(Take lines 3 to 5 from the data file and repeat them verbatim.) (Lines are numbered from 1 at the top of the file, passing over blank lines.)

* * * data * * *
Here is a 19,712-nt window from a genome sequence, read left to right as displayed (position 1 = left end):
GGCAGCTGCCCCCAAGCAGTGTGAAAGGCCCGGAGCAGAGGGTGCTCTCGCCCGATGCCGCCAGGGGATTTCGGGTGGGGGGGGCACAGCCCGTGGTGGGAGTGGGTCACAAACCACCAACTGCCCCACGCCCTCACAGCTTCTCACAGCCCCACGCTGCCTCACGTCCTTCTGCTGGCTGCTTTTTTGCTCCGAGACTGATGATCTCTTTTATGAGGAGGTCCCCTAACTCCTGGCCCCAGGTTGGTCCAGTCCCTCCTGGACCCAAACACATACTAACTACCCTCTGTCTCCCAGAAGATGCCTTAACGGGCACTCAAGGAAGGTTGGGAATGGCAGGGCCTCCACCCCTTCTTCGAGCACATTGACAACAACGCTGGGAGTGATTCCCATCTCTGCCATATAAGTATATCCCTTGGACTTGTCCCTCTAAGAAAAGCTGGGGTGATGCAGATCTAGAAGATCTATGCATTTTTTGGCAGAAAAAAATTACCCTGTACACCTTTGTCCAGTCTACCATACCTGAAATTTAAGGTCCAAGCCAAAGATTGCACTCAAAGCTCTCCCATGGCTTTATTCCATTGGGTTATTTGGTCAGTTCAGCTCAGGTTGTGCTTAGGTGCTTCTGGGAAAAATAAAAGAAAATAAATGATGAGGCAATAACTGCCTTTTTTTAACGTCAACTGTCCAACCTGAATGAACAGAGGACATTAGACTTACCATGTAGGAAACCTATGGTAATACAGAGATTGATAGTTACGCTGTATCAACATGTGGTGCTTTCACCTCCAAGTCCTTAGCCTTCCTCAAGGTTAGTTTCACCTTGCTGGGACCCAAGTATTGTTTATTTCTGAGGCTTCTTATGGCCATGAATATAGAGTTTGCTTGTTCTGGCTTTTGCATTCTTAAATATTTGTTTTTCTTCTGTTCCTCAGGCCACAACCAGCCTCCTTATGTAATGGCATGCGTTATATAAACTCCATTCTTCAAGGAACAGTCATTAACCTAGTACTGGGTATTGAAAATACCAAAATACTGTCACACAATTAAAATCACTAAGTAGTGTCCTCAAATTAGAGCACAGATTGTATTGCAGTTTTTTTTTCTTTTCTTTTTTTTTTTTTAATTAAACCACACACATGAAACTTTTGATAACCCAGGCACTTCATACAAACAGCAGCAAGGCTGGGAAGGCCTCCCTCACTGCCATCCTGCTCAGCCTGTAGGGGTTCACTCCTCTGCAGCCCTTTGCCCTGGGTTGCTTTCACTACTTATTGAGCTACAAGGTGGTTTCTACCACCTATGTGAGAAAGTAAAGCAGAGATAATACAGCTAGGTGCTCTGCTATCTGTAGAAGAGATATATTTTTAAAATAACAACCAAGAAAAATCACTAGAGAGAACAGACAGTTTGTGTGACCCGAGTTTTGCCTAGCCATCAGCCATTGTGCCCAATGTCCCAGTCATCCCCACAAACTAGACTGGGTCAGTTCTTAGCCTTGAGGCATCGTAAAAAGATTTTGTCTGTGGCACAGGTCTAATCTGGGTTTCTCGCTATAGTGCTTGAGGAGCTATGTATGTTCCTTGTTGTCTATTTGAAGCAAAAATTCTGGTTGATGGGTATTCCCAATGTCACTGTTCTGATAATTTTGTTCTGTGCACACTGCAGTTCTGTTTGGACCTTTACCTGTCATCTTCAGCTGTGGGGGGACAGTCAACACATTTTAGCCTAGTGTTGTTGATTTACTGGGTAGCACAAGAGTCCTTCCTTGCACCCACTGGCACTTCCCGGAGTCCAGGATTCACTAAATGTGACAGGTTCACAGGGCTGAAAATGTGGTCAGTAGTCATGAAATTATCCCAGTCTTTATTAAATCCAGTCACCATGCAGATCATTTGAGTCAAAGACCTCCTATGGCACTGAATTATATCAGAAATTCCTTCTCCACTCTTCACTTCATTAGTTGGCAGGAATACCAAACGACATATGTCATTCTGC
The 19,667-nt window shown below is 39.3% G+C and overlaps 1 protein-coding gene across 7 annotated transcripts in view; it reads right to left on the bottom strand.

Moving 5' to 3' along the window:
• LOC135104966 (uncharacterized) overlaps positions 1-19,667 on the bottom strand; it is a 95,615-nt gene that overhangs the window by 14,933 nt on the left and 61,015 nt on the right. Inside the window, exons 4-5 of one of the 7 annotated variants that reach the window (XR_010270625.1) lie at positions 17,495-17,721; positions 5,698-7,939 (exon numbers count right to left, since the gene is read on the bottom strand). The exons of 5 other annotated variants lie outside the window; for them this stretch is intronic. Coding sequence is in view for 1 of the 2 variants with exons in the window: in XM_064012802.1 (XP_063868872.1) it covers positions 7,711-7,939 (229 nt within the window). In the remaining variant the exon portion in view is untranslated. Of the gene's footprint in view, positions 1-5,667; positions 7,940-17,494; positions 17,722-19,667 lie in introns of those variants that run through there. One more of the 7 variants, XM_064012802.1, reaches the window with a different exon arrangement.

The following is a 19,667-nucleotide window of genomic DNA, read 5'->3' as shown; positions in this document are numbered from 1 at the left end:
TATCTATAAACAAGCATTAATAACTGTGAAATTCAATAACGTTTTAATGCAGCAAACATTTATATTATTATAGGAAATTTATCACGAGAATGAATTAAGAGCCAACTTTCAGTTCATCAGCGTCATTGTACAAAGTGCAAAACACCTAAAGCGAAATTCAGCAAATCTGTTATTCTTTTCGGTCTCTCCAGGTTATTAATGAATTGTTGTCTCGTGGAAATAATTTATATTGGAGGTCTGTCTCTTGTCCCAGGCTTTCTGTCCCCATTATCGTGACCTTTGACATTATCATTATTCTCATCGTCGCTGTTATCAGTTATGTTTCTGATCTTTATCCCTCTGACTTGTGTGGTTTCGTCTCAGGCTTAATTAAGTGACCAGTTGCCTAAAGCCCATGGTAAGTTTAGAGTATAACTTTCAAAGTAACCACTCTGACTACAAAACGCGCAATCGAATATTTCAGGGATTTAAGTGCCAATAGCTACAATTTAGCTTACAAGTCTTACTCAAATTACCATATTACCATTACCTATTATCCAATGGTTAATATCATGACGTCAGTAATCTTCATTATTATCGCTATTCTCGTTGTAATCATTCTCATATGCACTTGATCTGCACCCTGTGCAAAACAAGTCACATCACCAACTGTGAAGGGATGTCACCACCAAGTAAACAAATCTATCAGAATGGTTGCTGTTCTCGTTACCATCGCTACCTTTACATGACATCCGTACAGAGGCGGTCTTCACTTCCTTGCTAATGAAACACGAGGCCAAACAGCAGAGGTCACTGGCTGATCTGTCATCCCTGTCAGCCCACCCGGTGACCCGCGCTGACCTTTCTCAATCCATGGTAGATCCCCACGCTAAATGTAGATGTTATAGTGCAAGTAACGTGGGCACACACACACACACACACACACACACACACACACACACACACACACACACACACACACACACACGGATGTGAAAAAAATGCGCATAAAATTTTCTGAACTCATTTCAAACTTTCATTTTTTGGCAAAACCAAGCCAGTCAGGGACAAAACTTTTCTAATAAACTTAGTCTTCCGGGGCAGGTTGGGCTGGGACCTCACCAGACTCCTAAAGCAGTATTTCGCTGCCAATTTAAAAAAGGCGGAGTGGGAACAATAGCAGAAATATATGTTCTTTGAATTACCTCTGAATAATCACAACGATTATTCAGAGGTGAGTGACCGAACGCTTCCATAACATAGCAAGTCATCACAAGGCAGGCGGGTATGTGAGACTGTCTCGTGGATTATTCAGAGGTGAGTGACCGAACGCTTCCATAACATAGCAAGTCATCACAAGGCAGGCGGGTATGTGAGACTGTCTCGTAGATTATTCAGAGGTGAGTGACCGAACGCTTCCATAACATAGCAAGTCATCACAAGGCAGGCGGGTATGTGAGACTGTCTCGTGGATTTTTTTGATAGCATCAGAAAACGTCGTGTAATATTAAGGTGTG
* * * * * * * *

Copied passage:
The 19,667-nt window shown below is 39.3% G+C and overlaps 1 protein-coding gene across 7 annotated transcripts in view; it reads right to left on the bottom strand.

Moving 5' to 3' along the window:
• LOC135104966 (uncharacterized) overlaps positions 1-19,667 on the bottom strand; it is a 95,615-nt gene that overhangs the window by 14,933 nt on the left and 61,015 nt on the right. Inside the window, exons 4-5 of one of the 7 annotated variants that reach the window (XR_010270625.1) lie at positions 17,495-17,721; positions 5,698-7,939 (exon numbers count right to left, since the gene is read on the bottom strand). The exons of 5 other annotated variants lie outside the window; for them this stretch is intronic. Coding sequence is in view for 1 of the 2 variants with exons in the window: in XM_064012802.1 (XP_063868872.1) it covers positions 7,711-7,939 (229 nt within the window). In the remaining variant the exon portion in view is untranslated. Of the gene's footprint in view, positions 1-5,667; positions 7,940-17,494; positions 17,722-19,667 lie in introns of those variants that run through there. One more of the 7 variants, XM_064012802.1, reaches the window with a different exon arrangement.